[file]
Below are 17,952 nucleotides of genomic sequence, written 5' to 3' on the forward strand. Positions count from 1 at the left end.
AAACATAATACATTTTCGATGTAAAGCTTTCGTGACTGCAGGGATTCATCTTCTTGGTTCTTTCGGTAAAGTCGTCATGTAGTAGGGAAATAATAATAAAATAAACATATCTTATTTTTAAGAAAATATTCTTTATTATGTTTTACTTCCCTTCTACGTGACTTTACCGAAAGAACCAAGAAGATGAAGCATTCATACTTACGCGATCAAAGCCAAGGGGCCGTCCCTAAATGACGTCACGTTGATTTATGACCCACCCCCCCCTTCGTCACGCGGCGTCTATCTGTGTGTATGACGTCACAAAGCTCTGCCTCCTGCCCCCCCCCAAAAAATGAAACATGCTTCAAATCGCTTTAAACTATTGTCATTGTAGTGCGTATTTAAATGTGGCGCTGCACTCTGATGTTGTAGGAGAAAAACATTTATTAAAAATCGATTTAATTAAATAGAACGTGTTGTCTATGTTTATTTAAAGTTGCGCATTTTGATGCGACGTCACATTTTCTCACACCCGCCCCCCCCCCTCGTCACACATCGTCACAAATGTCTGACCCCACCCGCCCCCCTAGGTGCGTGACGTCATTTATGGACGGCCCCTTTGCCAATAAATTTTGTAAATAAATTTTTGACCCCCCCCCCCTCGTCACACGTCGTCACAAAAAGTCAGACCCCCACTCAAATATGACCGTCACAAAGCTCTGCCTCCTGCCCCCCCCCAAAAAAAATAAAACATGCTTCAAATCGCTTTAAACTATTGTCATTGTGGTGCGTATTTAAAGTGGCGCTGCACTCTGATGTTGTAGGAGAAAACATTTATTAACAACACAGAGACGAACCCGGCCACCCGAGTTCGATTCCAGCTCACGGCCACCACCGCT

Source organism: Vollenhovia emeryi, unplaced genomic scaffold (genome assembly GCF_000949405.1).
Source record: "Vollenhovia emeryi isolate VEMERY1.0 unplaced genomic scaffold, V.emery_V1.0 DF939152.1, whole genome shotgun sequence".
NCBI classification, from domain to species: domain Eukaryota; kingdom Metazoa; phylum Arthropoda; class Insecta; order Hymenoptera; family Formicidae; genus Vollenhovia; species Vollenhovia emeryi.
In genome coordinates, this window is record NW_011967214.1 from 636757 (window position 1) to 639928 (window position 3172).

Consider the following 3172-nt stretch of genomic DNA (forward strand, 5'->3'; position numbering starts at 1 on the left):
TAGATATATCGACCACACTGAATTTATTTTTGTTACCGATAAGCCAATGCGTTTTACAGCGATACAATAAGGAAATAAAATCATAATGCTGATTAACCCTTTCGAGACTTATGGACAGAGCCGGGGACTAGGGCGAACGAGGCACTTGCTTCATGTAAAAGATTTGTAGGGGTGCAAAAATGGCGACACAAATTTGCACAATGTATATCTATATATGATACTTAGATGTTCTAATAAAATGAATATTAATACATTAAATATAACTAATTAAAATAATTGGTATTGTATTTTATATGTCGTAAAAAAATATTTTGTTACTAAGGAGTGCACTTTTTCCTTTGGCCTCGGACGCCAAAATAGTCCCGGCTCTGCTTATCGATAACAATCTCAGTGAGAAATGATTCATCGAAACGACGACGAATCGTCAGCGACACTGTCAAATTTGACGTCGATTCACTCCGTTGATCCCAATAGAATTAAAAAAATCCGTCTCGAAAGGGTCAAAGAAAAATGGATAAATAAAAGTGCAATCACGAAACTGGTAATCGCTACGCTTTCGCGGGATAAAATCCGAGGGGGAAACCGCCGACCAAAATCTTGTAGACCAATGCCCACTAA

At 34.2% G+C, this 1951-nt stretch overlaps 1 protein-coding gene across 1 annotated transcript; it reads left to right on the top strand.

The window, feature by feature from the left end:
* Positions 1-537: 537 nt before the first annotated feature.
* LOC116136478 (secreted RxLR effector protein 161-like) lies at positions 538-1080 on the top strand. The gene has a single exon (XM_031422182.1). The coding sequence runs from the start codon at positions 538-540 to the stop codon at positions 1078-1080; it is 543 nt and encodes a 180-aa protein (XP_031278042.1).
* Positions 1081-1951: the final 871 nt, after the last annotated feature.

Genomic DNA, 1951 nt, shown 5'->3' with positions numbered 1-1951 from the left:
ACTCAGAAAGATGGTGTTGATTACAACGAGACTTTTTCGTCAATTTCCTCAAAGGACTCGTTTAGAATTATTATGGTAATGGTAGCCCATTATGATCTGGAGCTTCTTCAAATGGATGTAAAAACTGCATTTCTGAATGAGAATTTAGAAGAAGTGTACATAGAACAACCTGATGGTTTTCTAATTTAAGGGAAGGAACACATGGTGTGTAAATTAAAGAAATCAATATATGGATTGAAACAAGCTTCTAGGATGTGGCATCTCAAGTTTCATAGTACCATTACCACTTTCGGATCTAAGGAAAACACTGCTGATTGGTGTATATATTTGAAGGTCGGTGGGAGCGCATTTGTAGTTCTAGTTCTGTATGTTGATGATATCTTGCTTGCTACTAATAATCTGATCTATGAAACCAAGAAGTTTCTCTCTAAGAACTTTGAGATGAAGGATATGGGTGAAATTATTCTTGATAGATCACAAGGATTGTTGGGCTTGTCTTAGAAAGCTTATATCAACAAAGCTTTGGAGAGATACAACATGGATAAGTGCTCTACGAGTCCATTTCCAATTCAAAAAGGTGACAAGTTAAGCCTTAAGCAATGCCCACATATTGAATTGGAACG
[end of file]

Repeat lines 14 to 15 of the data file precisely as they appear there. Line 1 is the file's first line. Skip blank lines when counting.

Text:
Genomic DNA, 1951 nt, shown 5'->3' with positions numbered 1-1951 from the left:
ACTCAGAAAGATGGTGTTGATTACAACGAGACTTTTTCGTCAATTTCCTCAAAGGACTCGTTTAGAATTATTATGGTAATGGTAGCCCATTATGATCTGGAGCTTCTTCAAATGGATGTAAAAACTGCATTTCTGAATGAGAATTTAGAAGAAGTGTACATAGAACAACCTGATGGTTTTCTAATTTAAGGGAAGGAACACATGGTGTGTAAATTAAAGAAATCAATATATGGATTGAAACAAGCTTCTAGGATGTGGCATCTCAAGTTTCATAGTACCATTACCACTTTCGGATCTAAGGAAAACACTGCTGATTGGTGTATATATTTGAAGGTCGGTGGGAGCGCATTTGTAGTTCTAGTTCTGTATGTTGATGATATCTTGCTTGCTACTAATAATCTGATCTATGAAACCAAGAAGTTTCTCTCTAAGAACTTTGAGATGAAGGATATGGGTGAAATTATTCTTGATAGATCACAAGGATTGTTGGGCTTGTCTTAGAAAGCTTATATCAACAAAGCTTTGGAGAGATACAACATGGATAAGTGCTCTACGAGTCCATTTCCAATTCAAAAAGGTGACAAGTTAAGCCTTAAGCAATGCCCACATATTGAATTGGAACG